The Indian two-wheeler market in India is expected to contract by 11 to 13 percent this financial year (FY 2020-21). As per the credit rating agency ICRA, operating margins of two-wheeler manufacturers in India is set to drop from 14 percent last year (FY 2019-20) to 11.5 to 12 percent.
These contractions are attributed to the COVID-19 pandemic and the economic impact due to the lockdown. The report adds that the full extent of reduction in volumes will depend on the severity of the coronavirus outbreak and the continuation of lockdowns.
However, the pandemic is not the only reason why the Indian two-wheeler industry will be shrinking this year.
In the midst of a liquidity crunch due to the NBFC crisis, the increase in insurance premium started the fall of the industry. Further, rising raw material costs sharp rise in vehicle prices and a subdued macroeconomic situation in the country and the BS-VI transition saw the increase in prices by around 10 to 12 percent.
The challenges for the industry are likely to increase as consumer spending will be severely reduced by the coronavirus outbreak, resulting in lower spending power both in urban and rural markets.
Speaking about the falling volumes of the Indian two-wheeler industry, Shamsher Dewan, Vice President of ICRA, said, “Pressure on earnings will also arise due to costs involved in re-calling BS-IV inventory from dealers which is likely to remain unsold due to shutdowns. Furthermore, during periods of stress, OEMs will also have to extend credit support to its dealers thus leading to potential increase in working capital intensity.”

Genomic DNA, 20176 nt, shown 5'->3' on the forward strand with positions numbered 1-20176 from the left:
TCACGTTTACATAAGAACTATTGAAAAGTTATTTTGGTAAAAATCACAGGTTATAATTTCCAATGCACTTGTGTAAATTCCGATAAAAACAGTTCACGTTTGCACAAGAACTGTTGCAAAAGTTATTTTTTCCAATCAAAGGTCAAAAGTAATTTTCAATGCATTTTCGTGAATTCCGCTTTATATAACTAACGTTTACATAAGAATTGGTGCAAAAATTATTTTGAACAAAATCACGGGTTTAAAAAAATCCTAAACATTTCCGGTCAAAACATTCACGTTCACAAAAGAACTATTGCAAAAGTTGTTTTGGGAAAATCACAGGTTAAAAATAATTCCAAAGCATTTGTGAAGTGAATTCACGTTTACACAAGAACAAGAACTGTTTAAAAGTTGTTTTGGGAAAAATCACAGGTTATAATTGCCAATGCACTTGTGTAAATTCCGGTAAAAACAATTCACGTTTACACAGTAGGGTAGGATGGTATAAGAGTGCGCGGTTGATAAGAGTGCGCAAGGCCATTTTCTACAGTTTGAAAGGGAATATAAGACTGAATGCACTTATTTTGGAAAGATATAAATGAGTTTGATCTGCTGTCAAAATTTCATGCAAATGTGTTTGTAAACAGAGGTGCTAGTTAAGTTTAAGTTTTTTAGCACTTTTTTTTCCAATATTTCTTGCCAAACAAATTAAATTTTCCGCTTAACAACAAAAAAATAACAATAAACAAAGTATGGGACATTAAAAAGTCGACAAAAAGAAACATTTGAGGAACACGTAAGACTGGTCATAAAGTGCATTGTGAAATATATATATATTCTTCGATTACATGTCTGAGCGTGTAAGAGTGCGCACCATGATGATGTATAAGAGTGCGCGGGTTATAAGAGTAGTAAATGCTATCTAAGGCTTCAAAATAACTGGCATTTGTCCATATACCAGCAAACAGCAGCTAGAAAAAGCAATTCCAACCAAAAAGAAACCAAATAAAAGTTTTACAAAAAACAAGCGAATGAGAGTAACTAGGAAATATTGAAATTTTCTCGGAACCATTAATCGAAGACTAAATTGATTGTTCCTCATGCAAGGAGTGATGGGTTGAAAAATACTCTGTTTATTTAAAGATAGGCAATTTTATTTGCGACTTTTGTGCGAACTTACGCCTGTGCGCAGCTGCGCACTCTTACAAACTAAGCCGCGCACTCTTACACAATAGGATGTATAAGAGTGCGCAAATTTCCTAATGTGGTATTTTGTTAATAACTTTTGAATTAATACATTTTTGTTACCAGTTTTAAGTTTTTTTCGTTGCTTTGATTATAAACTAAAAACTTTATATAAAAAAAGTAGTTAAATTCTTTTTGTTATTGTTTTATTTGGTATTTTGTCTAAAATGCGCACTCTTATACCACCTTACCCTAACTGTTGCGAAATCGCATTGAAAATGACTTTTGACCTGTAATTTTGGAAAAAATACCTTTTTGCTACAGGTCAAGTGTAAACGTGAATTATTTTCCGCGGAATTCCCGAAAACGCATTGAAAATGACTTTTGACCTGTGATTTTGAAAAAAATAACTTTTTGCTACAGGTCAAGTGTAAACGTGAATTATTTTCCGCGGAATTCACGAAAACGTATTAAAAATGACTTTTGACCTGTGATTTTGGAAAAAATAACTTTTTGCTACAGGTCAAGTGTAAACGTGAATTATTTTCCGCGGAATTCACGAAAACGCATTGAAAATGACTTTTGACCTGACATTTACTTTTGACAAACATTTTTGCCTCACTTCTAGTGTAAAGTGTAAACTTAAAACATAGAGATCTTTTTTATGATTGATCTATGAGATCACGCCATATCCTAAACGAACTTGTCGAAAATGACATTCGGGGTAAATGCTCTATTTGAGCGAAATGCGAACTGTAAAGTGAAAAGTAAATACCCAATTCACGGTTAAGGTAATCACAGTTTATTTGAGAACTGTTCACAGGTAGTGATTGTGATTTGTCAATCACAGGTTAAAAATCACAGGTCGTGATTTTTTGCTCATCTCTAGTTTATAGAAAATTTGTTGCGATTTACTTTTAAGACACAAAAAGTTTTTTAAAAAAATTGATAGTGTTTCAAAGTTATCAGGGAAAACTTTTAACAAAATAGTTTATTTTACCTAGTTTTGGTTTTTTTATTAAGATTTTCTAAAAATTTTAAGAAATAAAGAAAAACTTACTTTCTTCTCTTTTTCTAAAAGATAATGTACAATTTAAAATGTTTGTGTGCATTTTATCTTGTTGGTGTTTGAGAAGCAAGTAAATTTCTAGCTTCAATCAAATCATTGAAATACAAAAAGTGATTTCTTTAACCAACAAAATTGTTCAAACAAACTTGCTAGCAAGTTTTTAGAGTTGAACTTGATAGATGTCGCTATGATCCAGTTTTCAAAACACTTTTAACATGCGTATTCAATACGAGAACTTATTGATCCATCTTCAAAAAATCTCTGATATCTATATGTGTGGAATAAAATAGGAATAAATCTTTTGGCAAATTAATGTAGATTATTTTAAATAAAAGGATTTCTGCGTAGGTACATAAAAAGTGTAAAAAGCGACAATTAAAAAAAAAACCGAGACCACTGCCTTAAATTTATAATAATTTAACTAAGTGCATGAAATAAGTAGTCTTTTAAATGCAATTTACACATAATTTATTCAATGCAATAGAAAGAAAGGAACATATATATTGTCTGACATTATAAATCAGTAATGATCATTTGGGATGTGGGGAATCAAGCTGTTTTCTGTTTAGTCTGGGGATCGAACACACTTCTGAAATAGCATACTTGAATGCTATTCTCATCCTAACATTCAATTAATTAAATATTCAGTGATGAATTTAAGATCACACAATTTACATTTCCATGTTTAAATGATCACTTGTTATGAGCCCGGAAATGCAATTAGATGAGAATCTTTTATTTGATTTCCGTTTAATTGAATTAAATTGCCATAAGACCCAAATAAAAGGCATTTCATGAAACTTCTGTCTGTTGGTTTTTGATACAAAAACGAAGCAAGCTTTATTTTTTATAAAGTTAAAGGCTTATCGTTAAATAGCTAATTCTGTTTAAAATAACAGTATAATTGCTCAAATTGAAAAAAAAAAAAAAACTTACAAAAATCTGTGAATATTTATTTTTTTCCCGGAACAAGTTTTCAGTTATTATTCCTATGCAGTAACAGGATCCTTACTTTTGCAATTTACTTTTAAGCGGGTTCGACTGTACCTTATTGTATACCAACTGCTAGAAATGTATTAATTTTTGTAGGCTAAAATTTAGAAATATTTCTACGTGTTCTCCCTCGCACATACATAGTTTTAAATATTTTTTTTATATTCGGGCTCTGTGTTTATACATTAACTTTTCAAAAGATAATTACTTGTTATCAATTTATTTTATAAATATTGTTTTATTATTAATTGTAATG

However, manufacturers are expected to continue investing in new product development and enhancement of sales network, though the pace may be muted in the near term.
The industry is expected to make a recovery in the medium term backed by factors like favourable demographic profile, growing middle class, low two-wheeler penetration, improving financing availability, the participation of women in the workforce, and rapid urbanisation.
Shamsher adds, “The underdeveloped public transport system, in the backdrop of increasing road network in the past few years, has steered personal mobility requirement, which also supports the demand for two-wheelers.”
(Edited by Saheli Sen Gupta)
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